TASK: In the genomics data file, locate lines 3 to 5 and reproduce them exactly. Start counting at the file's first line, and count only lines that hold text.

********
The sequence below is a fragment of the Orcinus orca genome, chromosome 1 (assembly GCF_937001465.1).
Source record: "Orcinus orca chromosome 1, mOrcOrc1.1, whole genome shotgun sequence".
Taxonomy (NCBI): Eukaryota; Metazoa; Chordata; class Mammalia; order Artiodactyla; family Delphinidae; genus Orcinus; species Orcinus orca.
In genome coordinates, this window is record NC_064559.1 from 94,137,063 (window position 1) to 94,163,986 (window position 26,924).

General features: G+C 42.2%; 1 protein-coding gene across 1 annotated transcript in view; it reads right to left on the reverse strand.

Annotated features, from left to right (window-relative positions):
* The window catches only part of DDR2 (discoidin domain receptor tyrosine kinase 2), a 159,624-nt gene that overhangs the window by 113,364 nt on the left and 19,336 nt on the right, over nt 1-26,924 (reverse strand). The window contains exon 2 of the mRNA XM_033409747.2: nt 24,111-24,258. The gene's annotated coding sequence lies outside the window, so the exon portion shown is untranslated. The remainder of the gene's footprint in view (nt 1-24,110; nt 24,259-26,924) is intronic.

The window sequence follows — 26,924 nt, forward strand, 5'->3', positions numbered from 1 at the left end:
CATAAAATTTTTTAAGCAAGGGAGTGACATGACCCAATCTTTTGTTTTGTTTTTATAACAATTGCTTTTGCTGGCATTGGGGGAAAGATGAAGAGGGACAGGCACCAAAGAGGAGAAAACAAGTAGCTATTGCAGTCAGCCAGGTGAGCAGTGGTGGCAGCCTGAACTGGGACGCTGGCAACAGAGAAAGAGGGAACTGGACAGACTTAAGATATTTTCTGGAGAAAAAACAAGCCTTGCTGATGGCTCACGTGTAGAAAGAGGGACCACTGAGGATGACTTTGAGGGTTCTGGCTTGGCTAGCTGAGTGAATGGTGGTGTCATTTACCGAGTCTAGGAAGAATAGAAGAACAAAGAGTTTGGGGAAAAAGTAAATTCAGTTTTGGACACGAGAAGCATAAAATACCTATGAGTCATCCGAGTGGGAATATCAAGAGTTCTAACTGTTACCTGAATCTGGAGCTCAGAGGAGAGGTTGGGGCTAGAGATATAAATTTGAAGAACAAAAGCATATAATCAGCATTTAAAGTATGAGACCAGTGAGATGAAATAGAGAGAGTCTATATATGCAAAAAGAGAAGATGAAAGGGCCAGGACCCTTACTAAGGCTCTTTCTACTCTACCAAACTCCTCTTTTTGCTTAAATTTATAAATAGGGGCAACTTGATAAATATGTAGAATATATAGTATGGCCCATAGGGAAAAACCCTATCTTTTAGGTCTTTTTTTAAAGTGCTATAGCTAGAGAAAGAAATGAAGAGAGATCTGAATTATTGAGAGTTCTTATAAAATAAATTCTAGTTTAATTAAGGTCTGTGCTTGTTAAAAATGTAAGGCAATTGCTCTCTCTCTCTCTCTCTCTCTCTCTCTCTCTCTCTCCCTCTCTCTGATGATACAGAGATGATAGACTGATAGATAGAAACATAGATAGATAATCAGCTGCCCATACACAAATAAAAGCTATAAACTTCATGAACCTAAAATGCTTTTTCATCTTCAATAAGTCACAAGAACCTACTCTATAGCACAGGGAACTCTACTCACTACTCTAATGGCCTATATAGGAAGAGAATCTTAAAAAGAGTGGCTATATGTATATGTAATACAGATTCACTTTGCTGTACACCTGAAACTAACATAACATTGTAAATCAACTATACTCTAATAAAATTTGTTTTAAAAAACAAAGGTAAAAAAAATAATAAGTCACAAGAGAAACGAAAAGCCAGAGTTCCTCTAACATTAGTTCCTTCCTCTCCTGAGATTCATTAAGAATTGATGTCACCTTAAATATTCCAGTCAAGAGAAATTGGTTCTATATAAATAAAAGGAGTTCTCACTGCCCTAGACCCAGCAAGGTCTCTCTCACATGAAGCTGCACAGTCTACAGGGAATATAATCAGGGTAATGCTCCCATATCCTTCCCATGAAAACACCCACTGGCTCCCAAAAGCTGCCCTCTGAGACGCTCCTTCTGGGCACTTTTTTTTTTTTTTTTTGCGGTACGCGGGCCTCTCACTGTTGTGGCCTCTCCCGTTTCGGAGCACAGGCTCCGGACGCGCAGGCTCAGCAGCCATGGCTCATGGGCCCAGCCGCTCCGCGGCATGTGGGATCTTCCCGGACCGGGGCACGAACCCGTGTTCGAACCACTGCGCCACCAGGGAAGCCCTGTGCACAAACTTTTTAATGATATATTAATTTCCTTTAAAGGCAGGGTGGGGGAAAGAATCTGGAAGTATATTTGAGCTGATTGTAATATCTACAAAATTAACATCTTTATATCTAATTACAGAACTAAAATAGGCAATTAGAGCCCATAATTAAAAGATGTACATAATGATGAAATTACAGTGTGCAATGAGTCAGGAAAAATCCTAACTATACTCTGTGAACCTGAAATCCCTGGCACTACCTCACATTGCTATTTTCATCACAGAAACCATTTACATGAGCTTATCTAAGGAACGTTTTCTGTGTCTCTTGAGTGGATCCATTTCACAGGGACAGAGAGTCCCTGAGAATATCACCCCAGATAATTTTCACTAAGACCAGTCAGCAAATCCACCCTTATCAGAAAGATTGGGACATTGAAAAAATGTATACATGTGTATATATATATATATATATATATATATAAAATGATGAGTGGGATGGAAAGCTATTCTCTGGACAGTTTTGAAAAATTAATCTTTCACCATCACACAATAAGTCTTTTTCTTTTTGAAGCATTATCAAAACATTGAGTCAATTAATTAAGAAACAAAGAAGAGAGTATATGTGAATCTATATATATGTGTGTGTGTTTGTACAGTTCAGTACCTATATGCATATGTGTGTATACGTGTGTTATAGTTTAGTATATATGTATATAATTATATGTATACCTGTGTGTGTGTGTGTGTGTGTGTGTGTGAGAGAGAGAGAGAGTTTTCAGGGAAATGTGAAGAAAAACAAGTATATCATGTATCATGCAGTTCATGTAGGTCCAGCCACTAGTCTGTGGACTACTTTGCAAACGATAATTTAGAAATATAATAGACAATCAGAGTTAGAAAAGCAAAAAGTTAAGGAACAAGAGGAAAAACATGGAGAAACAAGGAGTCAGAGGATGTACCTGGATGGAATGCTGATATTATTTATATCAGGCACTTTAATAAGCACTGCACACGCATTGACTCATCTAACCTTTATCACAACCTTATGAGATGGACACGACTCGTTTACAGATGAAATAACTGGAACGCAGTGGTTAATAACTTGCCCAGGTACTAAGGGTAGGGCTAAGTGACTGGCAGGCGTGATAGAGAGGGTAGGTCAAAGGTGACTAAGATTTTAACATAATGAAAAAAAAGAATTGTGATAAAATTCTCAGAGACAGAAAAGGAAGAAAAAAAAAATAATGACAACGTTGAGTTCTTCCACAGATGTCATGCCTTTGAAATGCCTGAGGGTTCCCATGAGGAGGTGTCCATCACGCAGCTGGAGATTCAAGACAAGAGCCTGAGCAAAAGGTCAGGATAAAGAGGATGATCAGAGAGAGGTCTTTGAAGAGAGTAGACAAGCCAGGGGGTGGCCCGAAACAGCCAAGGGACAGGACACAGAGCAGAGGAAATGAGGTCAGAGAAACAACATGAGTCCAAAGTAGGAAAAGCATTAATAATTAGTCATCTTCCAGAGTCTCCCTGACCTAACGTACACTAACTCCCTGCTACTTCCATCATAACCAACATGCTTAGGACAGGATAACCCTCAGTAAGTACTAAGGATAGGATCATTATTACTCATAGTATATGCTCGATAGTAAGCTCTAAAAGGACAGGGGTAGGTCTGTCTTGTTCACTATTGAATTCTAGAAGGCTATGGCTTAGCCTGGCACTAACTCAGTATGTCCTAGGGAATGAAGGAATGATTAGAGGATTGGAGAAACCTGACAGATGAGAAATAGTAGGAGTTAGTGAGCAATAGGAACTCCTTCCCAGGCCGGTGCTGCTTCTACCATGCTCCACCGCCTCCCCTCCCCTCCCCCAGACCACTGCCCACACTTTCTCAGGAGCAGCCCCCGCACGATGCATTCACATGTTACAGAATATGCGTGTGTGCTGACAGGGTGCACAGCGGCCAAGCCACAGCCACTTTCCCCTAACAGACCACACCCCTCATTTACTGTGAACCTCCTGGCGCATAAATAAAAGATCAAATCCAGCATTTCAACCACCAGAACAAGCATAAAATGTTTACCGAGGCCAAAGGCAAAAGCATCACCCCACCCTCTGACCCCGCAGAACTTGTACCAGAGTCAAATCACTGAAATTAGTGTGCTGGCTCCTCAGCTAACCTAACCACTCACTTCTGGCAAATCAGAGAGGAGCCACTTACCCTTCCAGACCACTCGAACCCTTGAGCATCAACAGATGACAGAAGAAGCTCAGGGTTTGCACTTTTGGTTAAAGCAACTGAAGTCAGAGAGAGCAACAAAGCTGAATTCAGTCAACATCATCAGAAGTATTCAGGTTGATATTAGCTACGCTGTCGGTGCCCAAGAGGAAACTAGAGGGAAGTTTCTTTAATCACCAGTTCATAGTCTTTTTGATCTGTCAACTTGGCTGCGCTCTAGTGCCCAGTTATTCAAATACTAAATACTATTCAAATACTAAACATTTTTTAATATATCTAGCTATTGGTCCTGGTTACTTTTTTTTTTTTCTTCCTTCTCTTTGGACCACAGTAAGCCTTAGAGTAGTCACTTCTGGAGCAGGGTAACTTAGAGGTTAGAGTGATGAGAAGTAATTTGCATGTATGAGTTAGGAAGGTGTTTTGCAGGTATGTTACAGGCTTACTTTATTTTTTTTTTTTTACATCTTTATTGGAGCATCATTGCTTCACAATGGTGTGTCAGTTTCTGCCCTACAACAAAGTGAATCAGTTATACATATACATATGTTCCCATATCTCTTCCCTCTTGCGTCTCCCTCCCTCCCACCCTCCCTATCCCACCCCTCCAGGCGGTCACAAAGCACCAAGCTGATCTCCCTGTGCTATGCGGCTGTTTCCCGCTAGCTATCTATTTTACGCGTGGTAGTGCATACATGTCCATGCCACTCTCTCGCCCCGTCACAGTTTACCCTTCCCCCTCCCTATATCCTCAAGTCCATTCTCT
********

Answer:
Taxonomy (NCBI): Eukaryota; Metazoa; Chordata; class Mammalia; order Artiodactyla; family Delphinidae; genus Orcinus; species Orcinus orca.
In genome coordinates, this window is record NC_064559.1 from 94,137,063 (window position 1) to 94,163,986 (window position 26,924).

General features: G+C 42.2%; 1 protein-coding gene across 1 annotated transcript in view; it reads right to left on the reverse strand.